How many times have you promised yourself that this was the year you were going to read more, quit smoking or finally lose weight? A poll from 2 years ago explains that 73% of Canadians don’t keep their New Year’s Resolutions. That means that while about a quarter of us are able to make long-term changes to our lives, a majority of people are having trouble. The Medical Station wants to help you reach your goals, if you find that you can never seem to stick to your New Year’s Resolutions.
Stick with One Resolution
As January 1st rolls around it’s tempting to say “New Year, New You”, but research shows that trying to change too many habits at once could be your downfall. Making a new habit can be difficult and requires a lot of willpower. If you are forced to use too much will-power throughout the day, by trying to change too many habits, it can lead to ego depletion. This means that you have exhausted your will-power to the point where you give in to your vices. This can lead to breaking some, or all of your habits and the frustration that goes along with it. While 80% of people are able to form a new habit when it is the only thing they are trying to change, that number drops to 20% when you add just one more resolution.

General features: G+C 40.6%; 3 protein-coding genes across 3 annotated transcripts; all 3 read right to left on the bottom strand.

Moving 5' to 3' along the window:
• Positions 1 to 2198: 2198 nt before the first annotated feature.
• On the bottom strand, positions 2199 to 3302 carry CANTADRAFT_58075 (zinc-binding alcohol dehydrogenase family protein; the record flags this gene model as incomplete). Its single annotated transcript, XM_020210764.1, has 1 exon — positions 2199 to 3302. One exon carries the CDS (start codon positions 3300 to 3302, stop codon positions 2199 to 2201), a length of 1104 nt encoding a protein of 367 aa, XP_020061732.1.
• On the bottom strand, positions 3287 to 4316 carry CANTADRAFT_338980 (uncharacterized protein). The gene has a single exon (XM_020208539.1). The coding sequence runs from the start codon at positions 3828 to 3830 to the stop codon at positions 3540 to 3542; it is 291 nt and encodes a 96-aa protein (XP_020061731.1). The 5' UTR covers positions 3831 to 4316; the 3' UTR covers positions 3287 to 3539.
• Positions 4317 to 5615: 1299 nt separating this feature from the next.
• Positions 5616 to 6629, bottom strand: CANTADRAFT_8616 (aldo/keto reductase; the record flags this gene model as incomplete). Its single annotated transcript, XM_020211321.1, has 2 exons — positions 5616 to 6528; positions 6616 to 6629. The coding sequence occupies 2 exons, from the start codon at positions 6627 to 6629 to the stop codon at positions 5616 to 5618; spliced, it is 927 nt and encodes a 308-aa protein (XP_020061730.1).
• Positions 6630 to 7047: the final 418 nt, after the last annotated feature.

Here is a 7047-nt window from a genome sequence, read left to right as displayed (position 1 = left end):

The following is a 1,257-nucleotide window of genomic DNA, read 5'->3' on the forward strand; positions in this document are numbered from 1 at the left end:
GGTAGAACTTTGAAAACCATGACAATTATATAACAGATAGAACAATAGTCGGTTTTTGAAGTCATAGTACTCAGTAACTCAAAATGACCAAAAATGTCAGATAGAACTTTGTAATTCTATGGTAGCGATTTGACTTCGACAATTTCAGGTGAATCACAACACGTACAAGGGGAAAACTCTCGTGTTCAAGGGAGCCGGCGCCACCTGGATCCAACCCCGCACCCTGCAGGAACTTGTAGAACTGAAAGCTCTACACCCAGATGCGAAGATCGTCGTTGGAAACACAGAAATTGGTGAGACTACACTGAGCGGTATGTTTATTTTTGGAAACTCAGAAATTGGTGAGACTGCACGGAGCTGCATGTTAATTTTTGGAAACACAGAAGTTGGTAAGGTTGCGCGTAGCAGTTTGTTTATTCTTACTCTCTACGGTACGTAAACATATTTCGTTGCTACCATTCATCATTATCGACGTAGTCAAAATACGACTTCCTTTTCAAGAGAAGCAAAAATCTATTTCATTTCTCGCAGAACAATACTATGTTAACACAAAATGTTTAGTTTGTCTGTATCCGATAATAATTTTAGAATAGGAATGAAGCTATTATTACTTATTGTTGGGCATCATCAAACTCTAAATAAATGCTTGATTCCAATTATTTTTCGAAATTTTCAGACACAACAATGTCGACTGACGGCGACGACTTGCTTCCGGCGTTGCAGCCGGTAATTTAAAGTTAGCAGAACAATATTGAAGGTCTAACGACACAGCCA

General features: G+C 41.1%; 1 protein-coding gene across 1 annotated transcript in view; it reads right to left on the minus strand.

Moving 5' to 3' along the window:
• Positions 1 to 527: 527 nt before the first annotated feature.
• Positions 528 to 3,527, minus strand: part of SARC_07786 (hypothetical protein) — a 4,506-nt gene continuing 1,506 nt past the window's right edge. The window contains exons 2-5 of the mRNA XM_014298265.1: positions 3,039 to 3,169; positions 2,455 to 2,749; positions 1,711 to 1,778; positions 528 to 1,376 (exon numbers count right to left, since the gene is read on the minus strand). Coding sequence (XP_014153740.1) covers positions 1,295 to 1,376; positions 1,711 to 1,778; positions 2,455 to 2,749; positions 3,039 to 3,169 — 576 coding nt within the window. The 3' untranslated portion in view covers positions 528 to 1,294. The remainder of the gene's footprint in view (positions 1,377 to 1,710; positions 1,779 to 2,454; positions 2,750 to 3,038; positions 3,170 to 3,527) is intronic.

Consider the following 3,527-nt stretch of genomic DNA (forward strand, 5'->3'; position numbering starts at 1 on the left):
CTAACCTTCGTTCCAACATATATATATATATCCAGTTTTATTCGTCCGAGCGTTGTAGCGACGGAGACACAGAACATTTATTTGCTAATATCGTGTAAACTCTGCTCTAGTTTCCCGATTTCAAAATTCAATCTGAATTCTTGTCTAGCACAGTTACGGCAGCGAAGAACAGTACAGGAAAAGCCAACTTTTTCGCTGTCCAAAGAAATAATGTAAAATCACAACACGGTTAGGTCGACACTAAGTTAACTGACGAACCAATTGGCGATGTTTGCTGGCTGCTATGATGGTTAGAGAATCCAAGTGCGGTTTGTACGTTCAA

Focusing on the Result and Not the Pathway
Author James Clear explains that a mistake we are making when choosing resolutions is that we are focusing on the outcome as opposed to the actual habit we want to change. For example, we tell ourselves we want to “be in shape” as opposed to going to the gym 3 times a week. We want to read 50 books instead of finding ways to include reading into our day-to-day lives. By focusing on the ritual and not the result, we are more likely to stick to our habits as they are more attainable and short-term.
Make Small Changes Instead
One of the major reasons why you may have failed to keep your New Year’s Resolutions in the past is that you are choosing unrealistic long-term goals, which makes it hard for you to stay on track. Instead, try setting small goals for yourself such as reducing your pop intake or waking up 10 minutes earlier. It has been shown that using smaller goals to reach a larger goal is much more effective and it makes sense physiologically. When you achieve a goal your brain releases a neurotransmitter called Dopamine. Dopamine works in our reward pathway to increase our pleasure, learning and memory and will motivate you to continue completing more goals. Therefore, smaller goals will keep you much more motivated than one large goal you can never seem to reach. We also suggest writing down these small goals as it makes you more likely to stick to them.